Rod Dreher Finds Nothing Romantic About Decay. Or Jim Schutze, For that Matter.
Yesterday it was "Schutzesque"; today, it's "Schutzism." Seriously, who ya gotta screw around here to get your name turned into an adjective? Anyway, I see the Crunchy Con himself has taken Jim to task for his cover story about the death of Funky East Dallas.
Turns out Rod Dreher lives in Jim's neighborhood, and the former Points-man doesn't see things quite the same as Jim -- which is to say, Dreher doesn't want his 'hood too funky. (Or too liberal, but that goes without saying.) Dreher especially takes exception to Jim's unhappiness with how clean -- how "nice" -- the neighborhood's gotten of late. "In the old days we took pride in how crappy our part of town was," Jim writes. "It took guts to live here. But that's all gone now."
Actually, this is what Crunchy really wrote:
I'm afraid I've got little patience for this sort of thing. Schutzism was alive and well in New York City in the Giuliani years. It came from the sort of liberals who loathed Giuliani for cleaning up the porn theaters and making Manhattan a place you might actually want to live. There is a certain kind of Romantic who finds decay and disintegration somehow more ... authentic, and in any case preferable to regeneration. What's interesting about Schutze's piece is that he went to talk to his longtime neighbors, and found that they don't really share his silly idealism.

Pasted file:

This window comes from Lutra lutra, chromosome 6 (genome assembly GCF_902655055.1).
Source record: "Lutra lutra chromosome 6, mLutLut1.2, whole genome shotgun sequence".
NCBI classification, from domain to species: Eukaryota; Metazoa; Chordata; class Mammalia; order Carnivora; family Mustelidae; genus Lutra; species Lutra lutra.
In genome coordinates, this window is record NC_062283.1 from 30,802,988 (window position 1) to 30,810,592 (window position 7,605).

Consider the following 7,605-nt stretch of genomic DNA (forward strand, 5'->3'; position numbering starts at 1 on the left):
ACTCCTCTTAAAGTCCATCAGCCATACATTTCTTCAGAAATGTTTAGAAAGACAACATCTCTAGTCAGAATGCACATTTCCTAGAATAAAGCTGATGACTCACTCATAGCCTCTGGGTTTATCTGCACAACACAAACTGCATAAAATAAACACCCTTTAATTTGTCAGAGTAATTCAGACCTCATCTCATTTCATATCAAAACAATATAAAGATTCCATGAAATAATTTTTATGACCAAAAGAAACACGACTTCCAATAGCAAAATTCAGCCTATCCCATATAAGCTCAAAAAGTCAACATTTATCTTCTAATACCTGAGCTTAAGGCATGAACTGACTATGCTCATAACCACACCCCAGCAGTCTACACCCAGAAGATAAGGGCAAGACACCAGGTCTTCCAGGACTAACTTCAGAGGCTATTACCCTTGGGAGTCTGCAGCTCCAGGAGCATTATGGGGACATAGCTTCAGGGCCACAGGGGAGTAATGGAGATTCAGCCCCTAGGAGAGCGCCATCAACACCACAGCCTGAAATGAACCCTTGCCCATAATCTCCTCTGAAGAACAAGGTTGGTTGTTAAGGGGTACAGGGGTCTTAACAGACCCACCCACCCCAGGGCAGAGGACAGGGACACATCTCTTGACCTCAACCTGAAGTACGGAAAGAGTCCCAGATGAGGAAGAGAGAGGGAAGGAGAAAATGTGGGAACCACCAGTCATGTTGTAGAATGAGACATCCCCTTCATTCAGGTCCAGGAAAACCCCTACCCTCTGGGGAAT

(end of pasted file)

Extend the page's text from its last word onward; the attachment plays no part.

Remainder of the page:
Oh, Jim, Rod Dreher called you silly. What do you have to say for yourself now, pal?
Never mind. I found it, right in the comments section:
I think you unwittingly tell the story on yourself and on your people when you mention that, soon after your kind start moving in, we begin to see the baby carriages all over the streets. We wouldn't mind the young couples so much if they didn't have to breed like rabbits. And then they're all running up and down the town, not walking their babies sedately like decent people but running with them in those big three-wheeled golf carts, jouncing them over the pot-holes as if the poor little things were canned hams. We have to assume the whole family's high on Ritalin most of the time. It's not easy for us to sit back and keep our silence when we see this sort of culture invading our turf.
Love it. --Robert Wilonsky